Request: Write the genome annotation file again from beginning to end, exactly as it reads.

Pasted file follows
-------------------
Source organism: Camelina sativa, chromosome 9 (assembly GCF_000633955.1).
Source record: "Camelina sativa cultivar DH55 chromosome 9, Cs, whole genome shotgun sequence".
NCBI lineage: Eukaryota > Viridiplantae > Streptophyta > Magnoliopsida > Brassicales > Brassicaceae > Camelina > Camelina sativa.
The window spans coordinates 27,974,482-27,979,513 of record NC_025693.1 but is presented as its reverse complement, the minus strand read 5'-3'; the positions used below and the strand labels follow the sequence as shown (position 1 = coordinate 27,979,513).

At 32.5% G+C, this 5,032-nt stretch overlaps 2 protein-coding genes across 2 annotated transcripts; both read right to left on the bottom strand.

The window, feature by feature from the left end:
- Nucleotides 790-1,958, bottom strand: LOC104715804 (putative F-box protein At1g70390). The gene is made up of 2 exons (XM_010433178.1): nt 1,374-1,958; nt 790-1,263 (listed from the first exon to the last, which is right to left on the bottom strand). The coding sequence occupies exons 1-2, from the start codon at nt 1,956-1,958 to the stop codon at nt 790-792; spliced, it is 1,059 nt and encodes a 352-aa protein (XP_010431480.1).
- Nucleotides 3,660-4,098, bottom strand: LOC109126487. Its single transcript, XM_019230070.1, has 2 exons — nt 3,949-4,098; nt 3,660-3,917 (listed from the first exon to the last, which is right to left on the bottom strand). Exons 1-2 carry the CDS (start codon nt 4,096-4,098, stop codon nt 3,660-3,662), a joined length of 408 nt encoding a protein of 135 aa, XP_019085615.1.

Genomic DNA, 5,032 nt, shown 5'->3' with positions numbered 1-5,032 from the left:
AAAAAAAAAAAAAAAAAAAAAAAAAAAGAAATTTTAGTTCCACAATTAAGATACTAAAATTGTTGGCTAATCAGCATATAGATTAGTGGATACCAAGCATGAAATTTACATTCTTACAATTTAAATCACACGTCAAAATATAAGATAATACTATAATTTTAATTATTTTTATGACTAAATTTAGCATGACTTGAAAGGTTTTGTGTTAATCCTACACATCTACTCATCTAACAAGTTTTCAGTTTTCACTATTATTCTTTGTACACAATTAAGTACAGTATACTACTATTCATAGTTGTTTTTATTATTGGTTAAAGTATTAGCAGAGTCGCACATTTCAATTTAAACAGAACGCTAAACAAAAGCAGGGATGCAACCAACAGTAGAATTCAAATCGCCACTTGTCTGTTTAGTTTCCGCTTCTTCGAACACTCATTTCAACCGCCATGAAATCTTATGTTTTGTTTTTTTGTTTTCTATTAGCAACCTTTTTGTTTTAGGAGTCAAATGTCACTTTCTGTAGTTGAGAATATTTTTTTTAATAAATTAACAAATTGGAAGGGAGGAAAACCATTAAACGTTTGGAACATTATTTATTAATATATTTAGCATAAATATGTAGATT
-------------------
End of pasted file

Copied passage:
Source organism: Camelina sativa, chromosome 9 (assembly GCF_000633955.1).
Source record: "Camelina sativa cultivar DH55 chromosome 9, Cs, whole genome shotgun sequence".
NCBI lineage: Eukaryota > Viridiplantae > Streptophyta > Magnoliopsida > Brassicales > Brassicaceae > Camelina > Camelina sativa.
The window spans coordinates 27,974,482-27,979,513 of record NC_025693.1 but is presented as its reverse complement, the minus strand read 5'-3'; the positions used below and the strand labels follow the sequence as shown (position 1 = coordinate 27,979,513).

At 32.5% G+C, this 5,032-nt stretch overlaps 2 protein-coding genes across 2 annotated transcripts; both read right to left on the bottom strand.

The window, feature by feature from the left end:
- Nucleotides 790-1,958, bottom strand: LOC104715804 (putative F-box protein At1g70390). The gene is made up of 2 exons (XM_010433178.1): nt 1,374-1,958; nt 790-1,263 (listed from the first exon to the last, which is right to left on the bottom strand). The coding sequence occupies exons 1-2, from the start codon at nt 1,956-1,958 to the stop codon at nt 790-792; spliced, it is 1,059 nt and encodes a 352-aa protein (XP_010431480.1).
- Nucleotides 3,660-4,098, bottom strand: LOC109126487. Its single transcript, XM_019230070.1, has 2 exons — nt 3,949-4,098; nt 3,660-3,917 (listed from the first exon to the last, which is right to left on the bottom strand). Exons 1-2 carry the CDS (start codon nt 4,096-4,098, stop codon nt 3,660-3,662), a joined length of 408 nt encoding a protein of 135 aa, XP_019085615.1.

Genomic DNA, 5,032 nt, shown 5'->3' with positions numbered 1-5,032 from the left:
AAAAAAAAAAAAAAAAAAAAAAAAAAAGAAATTTTAGTTCCACAATTAAGATACTAAAATTGTTGGCTAATCAGCATATAGATTAGTGGATACCAAGCATGAAATTTACATTCTTACAATTTAAATCACACGTCAAAATATAAGATAATACTATAATTTTAATTATTTTTATGACTAAATTTAGCATGACTTGAAAGGTTTTGTGTTAATCCTACACATCTACTCATCTAACAAGTTTTCAGTTTTCACTATTATTCTTTGTACACAATTAAGTACAGTATACTACTATTCATAGTTGTTTTTATTATTGGTTAAAGTATTAGCAGAGTCGCACATTTCAATTTAAACAGAACGCTAAACAAAAGCAGGGATGCAACCAACAGTAGAATTCAAATCGCCACTTGTCTGTTTAGTTTCCGCTTCTTCGAACACTCATTTCAACCGCCATGAAATCTTATGTTTTGTTTTTTTGTTTTCTATTAGCAACCTTTTTGTTTTAGGAGTCAAATGTCACTTTCTGTAGTTGAGAATATTTTTTTTAATAAATTAACAAATTGGAAGGGAGGAAAACCATTAAACGTTTGGAACATTATTTATTAATATATTTAGCATAAATATGTAGATT